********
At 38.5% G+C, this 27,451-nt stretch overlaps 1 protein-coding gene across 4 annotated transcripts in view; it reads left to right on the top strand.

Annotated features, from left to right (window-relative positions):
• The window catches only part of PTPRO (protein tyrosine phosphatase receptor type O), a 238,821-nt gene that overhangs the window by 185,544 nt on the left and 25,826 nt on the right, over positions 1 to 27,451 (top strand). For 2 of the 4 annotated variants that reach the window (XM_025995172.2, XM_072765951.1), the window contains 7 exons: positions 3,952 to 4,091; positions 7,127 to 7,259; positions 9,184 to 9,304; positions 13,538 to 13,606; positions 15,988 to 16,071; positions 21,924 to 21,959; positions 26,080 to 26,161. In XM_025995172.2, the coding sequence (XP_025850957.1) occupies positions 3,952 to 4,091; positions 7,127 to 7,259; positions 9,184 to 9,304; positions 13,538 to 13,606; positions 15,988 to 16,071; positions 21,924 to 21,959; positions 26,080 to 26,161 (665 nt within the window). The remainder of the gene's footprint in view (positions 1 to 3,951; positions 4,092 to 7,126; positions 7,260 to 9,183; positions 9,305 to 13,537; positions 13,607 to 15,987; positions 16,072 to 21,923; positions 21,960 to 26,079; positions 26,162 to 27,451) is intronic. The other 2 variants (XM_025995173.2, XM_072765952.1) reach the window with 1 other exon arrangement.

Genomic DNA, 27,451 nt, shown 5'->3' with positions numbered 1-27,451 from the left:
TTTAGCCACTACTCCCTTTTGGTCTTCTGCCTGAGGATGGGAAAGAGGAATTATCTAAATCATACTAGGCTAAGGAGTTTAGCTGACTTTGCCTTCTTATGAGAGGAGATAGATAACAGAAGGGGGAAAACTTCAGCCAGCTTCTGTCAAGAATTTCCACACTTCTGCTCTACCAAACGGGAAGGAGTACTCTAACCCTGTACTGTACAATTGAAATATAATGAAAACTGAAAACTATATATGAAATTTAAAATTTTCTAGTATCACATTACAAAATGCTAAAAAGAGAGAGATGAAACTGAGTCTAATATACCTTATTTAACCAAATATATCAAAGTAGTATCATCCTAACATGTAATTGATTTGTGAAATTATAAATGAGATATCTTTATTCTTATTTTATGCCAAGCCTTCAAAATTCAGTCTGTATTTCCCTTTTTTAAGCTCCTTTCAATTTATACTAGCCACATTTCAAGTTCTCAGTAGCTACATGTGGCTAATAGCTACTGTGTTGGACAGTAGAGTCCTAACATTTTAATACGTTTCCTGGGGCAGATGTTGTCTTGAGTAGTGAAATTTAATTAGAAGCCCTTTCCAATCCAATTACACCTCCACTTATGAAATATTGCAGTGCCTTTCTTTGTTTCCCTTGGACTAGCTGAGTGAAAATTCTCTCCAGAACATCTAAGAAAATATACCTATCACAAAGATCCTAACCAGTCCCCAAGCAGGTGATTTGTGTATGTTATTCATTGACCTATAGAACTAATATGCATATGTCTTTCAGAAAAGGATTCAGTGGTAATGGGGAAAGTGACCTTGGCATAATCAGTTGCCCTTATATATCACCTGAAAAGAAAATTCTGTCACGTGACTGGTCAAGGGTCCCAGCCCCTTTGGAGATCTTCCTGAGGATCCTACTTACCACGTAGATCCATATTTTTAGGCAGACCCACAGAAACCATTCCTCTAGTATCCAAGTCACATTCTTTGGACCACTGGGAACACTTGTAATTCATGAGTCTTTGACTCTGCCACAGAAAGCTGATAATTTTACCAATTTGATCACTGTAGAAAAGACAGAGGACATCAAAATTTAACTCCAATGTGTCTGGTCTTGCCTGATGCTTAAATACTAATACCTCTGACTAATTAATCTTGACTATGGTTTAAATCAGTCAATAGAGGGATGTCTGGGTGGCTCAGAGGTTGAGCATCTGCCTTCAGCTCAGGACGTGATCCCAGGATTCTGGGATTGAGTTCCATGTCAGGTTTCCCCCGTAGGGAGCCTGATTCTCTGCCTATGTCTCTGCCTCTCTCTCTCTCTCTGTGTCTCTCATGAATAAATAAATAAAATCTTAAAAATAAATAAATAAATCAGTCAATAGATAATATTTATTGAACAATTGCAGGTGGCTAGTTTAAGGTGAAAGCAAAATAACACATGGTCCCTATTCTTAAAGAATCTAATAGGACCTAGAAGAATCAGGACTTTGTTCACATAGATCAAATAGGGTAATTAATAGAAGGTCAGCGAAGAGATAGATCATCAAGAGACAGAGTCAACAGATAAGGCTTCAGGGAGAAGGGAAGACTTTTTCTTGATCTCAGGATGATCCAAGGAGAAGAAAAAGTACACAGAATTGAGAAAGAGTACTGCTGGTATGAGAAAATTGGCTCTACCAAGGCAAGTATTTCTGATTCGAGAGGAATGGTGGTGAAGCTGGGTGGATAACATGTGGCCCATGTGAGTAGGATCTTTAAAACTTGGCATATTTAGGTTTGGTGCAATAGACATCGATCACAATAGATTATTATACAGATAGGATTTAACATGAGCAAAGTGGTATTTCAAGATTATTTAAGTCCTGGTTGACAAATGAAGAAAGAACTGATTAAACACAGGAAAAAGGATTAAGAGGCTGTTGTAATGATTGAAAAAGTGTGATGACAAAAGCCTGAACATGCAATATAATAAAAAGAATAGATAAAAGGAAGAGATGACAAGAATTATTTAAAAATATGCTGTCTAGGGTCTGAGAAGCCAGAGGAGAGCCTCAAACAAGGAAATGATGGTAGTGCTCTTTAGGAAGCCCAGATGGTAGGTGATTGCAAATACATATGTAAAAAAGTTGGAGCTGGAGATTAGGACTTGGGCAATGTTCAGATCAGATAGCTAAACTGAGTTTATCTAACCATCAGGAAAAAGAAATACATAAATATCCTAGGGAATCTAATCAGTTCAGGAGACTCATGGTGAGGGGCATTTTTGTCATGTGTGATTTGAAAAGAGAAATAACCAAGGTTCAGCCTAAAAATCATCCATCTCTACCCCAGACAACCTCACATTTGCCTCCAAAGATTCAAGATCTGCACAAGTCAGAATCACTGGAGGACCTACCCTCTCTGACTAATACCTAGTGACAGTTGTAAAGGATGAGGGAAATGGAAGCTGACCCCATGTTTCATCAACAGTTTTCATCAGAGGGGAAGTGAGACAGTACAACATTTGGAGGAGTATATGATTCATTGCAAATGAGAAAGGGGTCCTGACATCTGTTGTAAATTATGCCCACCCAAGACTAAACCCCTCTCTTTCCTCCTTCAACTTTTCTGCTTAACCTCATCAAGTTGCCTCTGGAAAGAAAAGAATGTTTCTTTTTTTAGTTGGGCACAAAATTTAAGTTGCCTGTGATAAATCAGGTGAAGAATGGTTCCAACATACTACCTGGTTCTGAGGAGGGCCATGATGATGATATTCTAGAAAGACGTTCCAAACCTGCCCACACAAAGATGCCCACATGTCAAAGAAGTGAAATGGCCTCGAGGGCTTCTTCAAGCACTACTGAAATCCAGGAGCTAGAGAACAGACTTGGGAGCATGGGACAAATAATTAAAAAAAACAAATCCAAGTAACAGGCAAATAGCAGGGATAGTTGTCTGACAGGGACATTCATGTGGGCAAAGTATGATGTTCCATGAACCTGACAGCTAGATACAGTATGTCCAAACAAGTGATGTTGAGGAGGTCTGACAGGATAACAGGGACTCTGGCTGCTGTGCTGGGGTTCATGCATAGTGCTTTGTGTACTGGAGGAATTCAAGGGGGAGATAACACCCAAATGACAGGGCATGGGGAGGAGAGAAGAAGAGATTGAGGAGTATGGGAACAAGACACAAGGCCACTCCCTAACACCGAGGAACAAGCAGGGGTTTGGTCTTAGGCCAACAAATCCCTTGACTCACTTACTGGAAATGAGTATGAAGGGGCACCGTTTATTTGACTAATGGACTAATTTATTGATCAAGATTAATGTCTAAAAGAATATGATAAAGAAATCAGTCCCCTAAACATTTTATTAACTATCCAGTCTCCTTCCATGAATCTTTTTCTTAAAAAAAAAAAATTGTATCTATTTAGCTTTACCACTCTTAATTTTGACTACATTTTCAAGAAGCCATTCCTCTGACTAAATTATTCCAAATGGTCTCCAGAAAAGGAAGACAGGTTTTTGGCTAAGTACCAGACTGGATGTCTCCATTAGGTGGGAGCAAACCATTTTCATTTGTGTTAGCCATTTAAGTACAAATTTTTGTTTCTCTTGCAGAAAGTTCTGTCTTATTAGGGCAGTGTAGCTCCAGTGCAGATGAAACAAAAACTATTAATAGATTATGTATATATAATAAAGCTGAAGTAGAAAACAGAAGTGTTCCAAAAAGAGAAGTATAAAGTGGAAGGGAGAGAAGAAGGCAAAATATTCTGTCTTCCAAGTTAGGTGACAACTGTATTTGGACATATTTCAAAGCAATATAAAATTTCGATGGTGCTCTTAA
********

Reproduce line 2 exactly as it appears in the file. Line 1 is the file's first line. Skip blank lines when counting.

Annotated features, from left to right (window-relative positions):